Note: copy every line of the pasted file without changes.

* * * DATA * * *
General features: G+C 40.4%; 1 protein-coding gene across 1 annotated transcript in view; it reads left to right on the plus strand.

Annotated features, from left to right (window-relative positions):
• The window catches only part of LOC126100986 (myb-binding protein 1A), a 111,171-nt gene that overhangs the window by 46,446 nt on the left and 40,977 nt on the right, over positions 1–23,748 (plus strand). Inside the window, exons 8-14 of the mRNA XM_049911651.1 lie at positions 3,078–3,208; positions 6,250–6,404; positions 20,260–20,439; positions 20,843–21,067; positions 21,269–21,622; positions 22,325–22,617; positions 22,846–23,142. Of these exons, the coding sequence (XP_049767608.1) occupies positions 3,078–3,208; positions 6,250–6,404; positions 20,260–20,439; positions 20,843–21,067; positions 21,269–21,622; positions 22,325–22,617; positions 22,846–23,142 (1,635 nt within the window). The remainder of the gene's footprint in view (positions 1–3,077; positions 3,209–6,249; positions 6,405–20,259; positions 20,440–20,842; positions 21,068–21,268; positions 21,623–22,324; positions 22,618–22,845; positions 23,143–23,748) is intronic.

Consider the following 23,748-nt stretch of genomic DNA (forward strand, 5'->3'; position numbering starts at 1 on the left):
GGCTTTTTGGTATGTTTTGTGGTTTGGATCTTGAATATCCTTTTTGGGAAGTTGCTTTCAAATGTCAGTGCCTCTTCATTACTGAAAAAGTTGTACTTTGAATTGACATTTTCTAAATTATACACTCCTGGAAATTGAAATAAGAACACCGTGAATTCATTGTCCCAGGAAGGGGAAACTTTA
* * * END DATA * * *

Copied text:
General features: G+C 40.4%; 1 protein-coding gene across 1 annotated transcript in view; it reads left to right on the plus strand.

Annotated features, from left to right (window-relative positions):
• The window catches only part of LOC126100986 (myb-binding protein 1A), a 111,171-nt gene that overhangs the window by 46,446 nt on the left and 40,977 nt on the right, over positions 1–23,748 (plus strand). Inside the window, exons 8-14 of the mRNA XM_049911651.1 lie at positions 3,078–3,208; positions 6,250–6,404; positions 20,260–20,439; positions 20,843–21,067; positions 21,269–21,622; positions 22,325–22,617; positions 22,846–23,142. Of these exons, the coding sequence (XP_049767608.1) occupies positions 3,078–3,208; positions 6,250–6,404; positions 20,260–20,439; positions 20,843–21,067; positions 21,269–21,622; positions 22,325–22,617; positions 22,846–23,142 (1,635 nt within the window). The remainder of the gene's footprint in view (positions 1–3,077; positions 3,209–6,249; positions 6,405–20,259; positions 20,440–20,842; positions 21,068–21,268; positions 21,623–22,324; positions 22,618–22,845; positions 23,143–23,748) is intronic.

Consider the following 23,748-nt stretch of genomic DNA (forward strand, 5'->3'; position numbering starts at 1 on the left):
GGCTTTTTGGTATGTTTTGTGGTTTGGATCTTGAATATCCTTTTTGGGAAGTTGCTTTCAAATGTCAGTGCCTCTTCATTACTGAAAAAGTTGTACTTTGAATTGACATTTTCTAAATTATACACTCCTGGAAATTGAAATAAGAACACCGTGAATTCATTGTCCCAGGAAGGGGAAACTTTA